The first Global Executive MBA (GEMBA) cohort began their journey at Alliance Manchester Business School in January 2022. We asked Chris Greenwood, who is also the student representative for the cohort to answer some questions about Manchester, workshops, life before the MBA and his motivations for starting his MBA journey.
What is your background?
I am currently the Regional Director of Business Development for the American Bureau of Shipping (ABS). I am responsible for the Middle East and Africa, and I am based in Dubai in the UAE. ABS is a not-for-profit Classification Society and establishes and enforces standards for safety and environmental protection for the marine and offshore industry.
I joined ABS in London in 2008 as part of their Graduate Training scheme. After initial training in Houston, I was posted to South Korea where I spent 6 years working in 3 of the largest shipyards in the world. Subsequent to this, I was transferred to Japan for 3-years, after which I returned to the UK as Principal Surveyor in Charge of ABS’ Aberdeen Operations office. After a short spell in Houston running a technology project, I was posted to my current role in Dubai.
I have a bachelor’s in marine technology from the University of Plymouth and a master’s in project & programme management specialising in Oil & Gas from the University of Liverpool.
How long have you been working at ABS and in this position?
I have spent just over 13 years with my current employer and have been in my current position in Dubai for almost 2 years.
Why did you decide to study the GEMBA rather than Global Part-time?
I was particularly drawn to The Reflective Executive and Digital Economy modules of the GEMBA programme. I felt the learning outcomes suited my objectives slightly better than the Global part-time MBA.
Having completed the entry assessments and subsequent interviews and talking through the course content with the AMBS staff, I was sure GEMBA was right for me. The first week in Manchester when I met my cohort definitely confirmed that – we are all very alike, at similar stages of our career, and have similar objectives. Plus, fundamentally, if I am going to do an MBA, I want to be doing the most prestigious and challenging course I can.
Why did you choose Manchester?
I chose Manchester for a number of reasons. At face value, the Manchester ‘brand’ meant a lot, knowing the reputation of the University and the incredible names that have passed through the institution. As I am based in Dubai, a local campus was a critical requirement in my decision-making process. I did my master’s 100% online whilst working in Japan and found it very challenging and isolating, so the mix of in-person workshops really appealed to me.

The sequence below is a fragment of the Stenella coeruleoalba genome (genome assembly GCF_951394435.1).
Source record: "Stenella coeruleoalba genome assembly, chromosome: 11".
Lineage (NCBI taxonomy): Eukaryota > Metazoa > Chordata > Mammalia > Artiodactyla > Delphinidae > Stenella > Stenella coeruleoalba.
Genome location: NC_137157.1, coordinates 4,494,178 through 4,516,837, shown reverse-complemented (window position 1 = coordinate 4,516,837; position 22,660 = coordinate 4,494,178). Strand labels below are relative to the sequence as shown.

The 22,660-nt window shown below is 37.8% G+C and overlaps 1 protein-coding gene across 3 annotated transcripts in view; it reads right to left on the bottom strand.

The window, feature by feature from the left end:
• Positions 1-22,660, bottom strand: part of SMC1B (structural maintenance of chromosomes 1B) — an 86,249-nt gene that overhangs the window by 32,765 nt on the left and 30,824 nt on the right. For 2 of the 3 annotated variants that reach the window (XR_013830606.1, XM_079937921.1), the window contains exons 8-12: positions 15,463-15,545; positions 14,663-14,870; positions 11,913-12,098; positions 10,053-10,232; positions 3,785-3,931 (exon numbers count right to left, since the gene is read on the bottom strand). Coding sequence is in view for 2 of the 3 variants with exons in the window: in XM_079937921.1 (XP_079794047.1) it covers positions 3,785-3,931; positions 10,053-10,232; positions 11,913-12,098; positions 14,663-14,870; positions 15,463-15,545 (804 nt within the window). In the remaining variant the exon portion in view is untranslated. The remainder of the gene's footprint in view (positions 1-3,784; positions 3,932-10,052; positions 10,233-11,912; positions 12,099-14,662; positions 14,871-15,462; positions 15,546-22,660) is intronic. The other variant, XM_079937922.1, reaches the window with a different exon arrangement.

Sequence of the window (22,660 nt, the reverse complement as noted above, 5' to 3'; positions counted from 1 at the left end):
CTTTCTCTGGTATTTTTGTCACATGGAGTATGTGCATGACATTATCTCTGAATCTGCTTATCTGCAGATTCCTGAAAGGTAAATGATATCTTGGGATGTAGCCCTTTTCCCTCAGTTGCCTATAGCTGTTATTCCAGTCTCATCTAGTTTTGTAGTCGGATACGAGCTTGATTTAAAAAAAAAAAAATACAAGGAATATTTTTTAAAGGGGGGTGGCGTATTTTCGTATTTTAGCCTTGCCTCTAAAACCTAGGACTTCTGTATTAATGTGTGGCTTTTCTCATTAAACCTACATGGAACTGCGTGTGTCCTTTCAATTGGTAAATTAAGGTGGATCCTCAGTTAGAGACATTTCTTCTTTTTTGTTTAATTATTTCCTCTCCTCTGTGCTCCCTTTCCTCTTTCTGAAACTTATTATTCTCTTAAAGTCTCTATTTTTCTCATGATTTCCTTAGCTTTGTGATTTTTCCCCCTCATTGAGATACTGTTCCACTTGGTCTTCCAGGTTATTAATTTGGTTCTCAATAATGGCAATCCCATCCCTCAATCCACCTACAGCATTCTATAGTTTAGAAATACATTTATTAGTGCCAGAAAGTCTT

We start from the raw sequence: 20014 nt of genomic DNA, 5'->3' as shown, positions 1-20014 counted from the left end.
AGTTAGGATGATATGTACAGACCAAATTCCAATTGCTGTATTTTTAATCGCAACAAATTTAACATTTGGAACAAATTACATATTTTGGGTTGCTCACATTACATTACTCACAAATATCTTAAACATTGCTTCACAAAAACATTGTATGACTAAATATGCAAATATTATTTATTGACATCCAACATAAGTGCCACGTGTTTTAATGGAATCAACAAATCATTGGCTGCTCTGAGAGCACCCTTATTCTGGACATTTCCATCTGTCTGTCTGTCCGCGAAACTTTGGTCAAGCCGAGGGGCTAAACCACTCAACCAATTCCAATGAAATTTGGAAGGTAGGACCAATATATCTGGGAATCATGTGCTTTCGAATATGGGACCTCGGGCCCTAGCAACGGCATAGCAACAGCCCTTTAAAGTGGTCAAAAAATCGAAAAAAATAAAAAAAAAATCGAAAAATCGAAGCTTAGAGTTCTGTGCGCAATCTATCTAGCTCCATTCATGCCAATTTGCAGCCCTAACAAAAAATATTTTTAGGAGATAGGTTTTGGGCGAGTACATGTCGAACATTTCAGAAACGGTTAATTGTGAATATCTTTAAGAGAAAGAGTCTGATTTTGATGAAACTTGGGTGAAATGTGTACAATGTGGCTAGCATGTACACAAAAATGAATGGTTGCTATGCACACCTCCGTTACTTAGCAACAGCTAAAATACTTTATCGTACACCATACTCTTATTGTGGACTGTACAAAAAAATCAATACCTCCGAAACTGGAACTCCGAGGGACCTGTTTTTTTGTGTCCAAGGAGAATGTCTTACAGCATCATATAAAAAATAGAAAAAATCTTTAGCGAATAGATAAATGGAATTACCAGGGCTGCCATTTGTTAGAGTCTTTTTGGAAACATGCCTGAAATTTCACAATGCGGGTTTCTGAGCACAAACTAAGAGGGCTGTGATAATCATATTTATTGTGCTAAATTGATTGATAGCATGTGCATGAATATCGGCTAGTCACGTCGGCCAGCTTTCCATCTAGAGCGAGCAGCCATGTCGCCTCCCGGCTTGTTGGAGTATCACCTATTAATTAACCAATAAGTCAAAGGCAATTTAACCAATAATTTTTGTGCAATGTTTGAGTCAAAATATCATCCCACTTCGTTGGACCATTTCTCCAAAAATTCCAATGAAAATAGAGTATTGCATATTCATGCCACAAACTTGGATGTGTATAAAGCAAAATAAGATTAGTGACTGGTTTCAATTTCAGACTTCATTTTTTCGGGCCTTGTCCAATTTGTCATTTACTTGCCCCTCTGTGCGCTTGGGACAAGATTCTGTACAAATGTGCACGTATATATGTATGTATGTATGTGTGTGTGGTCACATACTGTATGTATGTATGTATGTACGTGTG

Again, the course content; including a reflective focus and a forward-looking view of a digital economy really struck a chord with me. I felt Manchester was excellent value for money compared to some of the alternatives.
Why have you waited till this point in your career to pursue an MBA?
I considered doing an MBA when I elected to do my master’s, but I was in a very technical and tactical role at the time rather than strategic one. As such, I felt an MBA wouldn’t benefit me at that point in my career. Fast forward 7 years and I am now at the stage of my career where I have the right experience to reflect on. I am influencing strategy and policy, so I felt the timing was right.
What are you most looking forward to about the programme?
Primarily, learning more, expanding my horizons and becoming more effective in my role, especially as it relates to leadership. I am interested in learning about socially and environmentally responsible leadership and leveraging the new knowledge gained to be better informed as I continue through my career.
I am really looking forward to further developing the friendships that have already formed with my cohort in workshop week 1, as well as the associated international travel for the remaining workshops.
What are you hoping to gain from studying GEMBA?
Aside from the obvious degree, I am hoping to leave the programme more well-rounded, more knowledgeable, a better learner, more critically minded, and with a modern, socially and environmentally conscious outlook on leadership. In addition, a whole bunch of new friends and a bigger professional network.
How was your experience of the first week of workshops in Manchester?
The first week was excellent but challenging. The facilities are fantastic, the hotel was excellent, and the course structure and support staff really helped the cohort gel with each other very quickly. The lecturers were fantastic and aided the group to have structured discussions. Naturally, the workshops were pretty intense but certainly manageable. It was great to make some new friends and acquaintances, too.
During the first week of workshops I was also elected to be the student representative for the cohort. I was humbled but excited to accept. In practice, this means being the 'voice' of the cohort and attending meeting with the AMBS leadership team to ensure this feedback is communicated and actioned, to both improve the AMBS student experience but also the University itself.
What did you think of Manchester as a city?
Despite having travelled extensively globally, it was my first time to visit Manchester and I was really impressed. The city centre was fantastic - a great selection of bars, restaurants, museums and shops, with great transport links. The architecture was also really impressive; both the old and the new. The AMBS facilities are incredible and the hotel, just 50m from the School, was great. I am looking forward to visiting again for future workshops.'